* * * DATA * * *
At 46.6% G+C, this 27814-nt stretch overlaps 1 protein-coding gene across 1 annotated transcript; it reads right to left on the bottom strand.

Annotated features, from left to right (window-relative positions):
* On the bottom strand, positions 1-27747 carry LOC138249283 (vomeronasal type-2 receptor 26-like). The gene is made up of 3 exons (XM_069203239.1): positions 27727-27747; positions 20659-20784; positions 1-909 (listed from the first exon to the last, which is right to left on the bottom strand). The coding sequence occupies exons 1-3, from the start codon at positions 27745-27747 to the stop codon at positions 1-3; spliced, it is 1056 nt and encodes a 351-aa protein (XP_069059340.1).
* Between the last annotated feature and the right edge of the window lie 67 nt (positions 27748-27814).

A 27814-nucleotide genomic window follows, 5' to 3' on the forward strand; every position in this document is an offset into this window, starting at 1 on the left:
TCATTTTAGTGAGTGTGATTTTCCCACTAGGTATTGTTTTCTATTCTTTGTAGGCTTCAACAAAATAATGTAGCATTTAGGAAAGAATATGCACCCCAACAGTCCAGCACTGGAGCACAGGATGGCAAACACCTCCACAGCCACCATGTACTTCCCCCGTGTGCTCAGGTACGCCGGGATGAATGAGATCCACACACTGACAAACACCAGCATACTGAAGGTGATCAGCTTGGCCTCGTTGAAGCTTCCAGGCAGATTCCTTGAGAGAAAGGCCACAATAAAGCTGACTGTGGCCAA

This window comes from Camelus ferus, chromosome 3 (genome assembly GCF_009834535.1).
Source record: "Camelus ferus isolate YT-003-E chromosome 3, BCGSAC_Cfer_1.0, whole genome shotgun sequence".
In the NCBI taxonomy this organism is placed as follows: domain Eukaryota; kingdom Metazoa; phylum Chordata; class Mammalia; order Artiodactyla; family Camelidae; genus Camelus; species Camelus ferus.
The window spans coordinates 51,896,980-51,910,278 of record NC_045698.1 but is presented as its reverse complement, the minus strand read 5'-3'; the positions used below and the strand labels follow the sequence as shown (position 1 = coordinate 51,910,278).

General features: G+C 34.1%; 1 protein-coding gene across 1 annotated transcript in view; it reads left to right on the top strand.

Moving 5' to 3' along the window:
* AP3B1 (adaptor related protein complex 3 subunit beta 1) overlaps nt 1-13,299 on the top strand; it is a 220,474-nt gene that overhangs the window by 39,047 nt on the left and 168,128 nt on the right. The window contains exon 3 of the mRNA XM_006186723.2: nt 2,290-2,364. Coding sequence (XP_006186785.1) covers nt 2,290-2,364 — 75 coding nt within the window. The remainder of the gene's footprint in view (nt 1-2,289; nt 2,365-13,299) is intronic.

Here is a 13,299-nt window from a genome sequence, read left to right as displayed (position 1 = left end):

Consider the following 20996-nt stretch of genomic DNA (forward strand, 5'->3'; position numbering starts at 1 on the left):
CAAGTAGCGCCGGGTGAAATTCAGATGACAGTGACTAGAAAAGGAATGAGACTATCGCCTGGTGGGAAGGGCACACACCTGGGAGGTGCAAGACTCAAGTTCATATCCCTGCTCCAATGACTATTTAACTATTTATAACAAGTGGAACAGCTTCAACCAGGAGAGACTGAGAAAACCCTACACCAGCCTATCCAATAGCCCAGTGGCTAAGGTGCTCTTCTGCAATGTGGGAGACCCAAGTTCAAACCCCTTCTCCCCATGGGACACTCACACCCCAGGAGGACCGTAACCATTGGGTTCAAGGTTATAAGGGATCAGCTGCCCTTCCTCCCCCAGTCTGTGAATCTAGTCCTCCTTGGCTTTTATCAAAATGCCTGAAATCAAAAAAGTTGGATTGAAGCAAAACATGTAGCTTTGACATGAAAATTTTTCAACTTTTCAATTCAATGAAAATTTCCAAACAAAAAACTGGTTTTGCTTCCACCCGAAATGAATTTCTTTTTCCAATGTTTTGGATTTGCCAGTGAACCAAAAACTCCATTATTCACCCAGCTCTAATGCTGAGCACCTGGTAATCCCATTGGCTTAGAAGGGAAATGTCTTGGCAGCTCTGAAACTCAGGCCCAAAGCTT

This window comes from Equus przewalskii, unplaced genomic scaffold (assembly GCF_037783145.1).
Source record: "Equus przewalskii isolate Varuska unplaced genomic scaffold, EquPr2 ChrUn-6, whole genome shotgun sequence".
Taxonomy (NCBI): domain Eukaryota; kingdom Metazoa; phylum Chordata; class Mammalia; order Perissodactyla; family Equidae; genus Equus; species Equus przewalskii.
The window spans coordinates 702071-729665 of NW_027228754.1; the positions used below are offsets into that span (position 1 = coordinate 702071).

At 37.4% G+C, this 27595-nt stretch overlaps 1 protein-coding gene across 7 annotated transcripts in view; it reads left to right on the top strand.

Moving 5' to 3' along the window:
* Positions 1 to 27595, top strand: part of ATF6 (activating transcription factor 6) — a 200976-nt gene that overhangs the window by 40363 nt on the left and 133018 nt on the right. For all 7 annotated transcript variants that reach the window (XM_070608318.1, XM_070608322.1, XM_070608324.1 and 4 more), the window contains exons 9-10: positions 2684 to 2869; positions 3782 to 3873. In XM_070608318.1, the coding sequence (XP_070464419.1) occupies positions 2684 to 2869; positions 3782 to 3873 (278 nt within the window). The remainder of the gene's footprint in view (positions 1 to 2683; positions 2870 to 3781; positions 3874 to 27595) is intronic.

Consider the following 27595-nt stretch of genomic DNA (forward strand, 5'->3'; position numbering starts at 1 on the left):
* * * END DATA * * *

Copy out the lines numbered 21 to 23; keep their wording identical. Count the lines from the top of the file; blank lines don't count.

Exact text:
At 37.4% G+C, this 27595-nt stretch overlaps 1 protein-coding gene across 7 annotated transcripts in view; it reads left to right on the top strand.

Moving 5' to 3' along the window:
* Positions 1 to 27595, top strand: part of ATF6 (activating transcription factor 6) — a 200976-nt gene that overhangs the window by 40363 nt on the left and 133018 nt on the right. For all 7 annotated transcript variants that reach the window (XM_070608318.1, XM_070608322.1, XM_070608324.1 and 4 more), the window contains exons 9-10: positions 2684 to 2869; positions 3782 to 3873. In XM_070608318.1, the coding sequence (XP_070464419.1) occupies positions 2684 to 2869; positions 3782 to 3873 (278 nt within the window). The remainder of the gene's footprint in view (positions 1 to 2683; positions 2870 to 3781; positions 3874 to 27595) is intronic.